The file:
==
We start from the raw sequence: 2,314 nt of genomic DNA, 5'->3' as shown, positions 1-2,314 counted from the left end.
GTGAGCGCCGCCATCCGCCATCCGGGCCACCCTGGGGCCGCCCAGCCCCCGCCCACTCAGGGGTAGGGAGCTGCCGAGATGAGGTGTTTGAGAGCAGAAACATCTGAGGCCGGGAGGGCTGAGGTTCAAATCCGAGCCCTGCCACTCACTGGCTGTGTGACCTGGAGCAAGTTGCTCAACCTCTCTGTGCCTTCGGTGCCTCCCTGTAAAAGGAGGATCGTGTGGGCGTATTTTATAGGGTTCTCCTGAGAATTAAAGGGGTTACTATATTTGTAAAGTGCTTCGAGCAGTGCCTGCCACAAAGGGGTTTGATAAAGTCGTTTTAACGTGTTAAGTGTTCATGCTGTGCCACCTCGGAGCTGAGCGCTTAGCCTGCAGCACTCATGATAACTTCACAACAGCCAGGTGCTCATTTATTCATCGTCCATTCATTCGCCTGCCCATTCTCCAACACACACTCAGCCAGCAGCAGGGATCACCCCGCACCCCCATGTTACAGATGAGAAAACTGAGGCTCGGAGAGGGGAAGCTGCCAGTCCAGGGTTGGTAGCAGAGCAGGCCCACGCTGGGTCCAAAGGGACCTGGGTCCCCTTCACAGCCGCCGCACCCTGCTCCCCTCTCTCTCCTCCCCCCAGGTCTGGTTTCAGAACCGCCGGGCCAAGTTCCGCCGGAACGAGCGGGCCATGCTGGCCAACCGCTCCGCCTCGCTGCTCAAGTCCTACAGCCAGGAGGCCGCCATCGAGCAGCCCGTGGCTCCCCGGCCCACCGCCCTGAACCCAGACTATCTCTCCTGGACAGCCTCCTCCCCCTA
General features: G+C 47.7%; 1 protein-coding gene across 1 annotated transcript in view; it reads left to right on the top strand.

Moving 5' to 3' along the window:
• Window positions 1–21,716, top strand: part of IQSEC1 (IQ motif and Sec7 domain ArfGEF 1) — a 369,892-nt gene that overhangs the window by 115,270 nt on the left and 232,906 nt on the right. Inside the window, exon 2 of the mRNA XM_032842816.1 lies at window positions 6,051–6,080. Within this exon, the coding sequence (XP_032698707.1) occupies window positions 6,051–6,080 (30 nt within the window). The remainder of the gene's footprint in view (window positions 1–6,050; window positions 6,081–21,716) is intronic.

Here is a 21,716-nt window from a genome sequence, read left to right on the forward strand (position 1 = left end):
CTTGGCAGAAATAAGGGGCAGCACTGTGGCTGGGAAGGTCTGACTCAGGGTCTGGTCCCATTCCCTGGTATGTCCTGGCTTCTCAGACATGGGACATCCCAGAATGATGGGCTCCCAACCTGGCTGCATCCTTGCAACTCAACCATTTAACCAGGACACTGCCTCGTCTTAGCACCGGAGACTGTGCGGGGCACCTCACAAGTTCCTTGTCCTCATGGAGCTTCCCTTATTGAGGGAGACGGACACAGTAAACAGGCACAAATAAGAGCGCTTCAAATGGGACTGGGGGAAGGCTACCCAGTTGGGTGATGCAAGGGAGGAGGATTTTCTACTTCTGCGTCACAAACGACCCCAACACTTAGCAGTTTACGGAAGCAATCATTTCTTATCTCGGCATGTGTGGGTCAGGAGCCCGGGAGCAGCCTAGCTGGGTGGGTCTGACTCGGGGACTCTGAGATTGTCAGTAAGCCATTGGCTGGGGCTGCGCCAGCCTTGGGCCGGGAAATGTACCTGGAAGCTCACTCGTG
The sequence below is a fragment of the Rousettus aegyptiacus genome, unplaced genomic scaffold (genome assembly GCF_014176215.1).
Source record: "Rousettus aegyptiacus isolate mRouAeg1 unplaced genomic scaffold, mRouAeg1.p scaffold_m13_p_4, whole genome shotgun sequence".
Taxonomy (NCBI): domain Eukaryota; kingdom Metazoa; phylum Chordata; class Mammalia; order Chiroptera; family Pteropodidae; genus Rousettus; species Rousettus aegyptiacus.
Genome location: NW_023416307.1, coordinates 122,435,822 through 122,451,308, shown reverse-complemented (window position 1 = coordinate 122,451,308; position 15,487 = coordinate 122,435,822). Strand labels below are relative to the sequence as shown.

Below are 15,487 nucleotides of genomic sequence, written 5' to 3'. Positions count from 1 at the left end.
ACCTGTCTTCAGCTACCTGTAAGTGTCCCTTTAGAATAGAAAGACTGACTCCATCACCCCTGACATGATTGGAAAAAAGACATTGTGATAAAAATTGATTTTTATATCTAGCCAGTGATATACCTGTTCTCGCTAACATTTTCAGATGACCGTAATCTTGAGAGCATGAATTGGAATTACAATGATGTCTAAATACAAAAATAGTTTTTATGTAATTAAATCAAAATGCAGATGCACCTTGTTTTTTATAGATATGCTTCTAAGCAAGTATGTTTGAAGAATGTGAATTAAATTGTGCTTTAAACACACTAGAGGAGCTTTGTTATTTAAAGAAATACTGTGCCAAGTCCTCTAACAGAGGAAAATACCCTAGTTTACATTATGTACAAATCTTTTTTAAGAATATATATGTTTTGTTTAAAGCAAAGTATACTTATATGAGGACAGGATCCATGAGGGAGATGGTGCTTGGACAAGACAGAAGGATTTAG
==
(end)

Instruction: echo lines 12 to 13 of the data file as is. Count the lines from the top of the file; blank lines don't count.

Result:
Below are 15,487 nucleotides of genomic sequence, written 5' to 3'. Positions count from 1 at the left end.
ACCTGTCTTCAGCTACCTGTAAGTGTCCCTTTAGAATAGAAAGACTGACTCCATCACCCCTGACATGATTGGAAAAAAGACATTGTGATAAAAATTGATTTTTATATCTAGCCAGTGATATACCTGTTCTCGCTAACATTTTCAGATGACCGTAATCTTGAGAGCATGAATTGGAATTACAATGATGTCTAAATACAAAAATAGTTTTTATGTAATTAAATCAAAATGCAGATGCACCTTGTTTTTTATAGATATGCTTCTAAGCAAGTATGTTTGAAGAATGTGAATTAAATTGTGCTTTAAACACACTAGAGGAGCTTTGTTATTTAAAGAAATACTGTGCCAAGTCCTCTAACAGAGGAAAATACCCTAGTTTACATTATGTACAAATCTTTTTTAAGAATATATATGTTTTGTTTAAAGCAAAGTATACTTATATGAGGACAGGATCCATGAGGGAGATGGTGCTTGGACAAGACAGAAGGATTTAG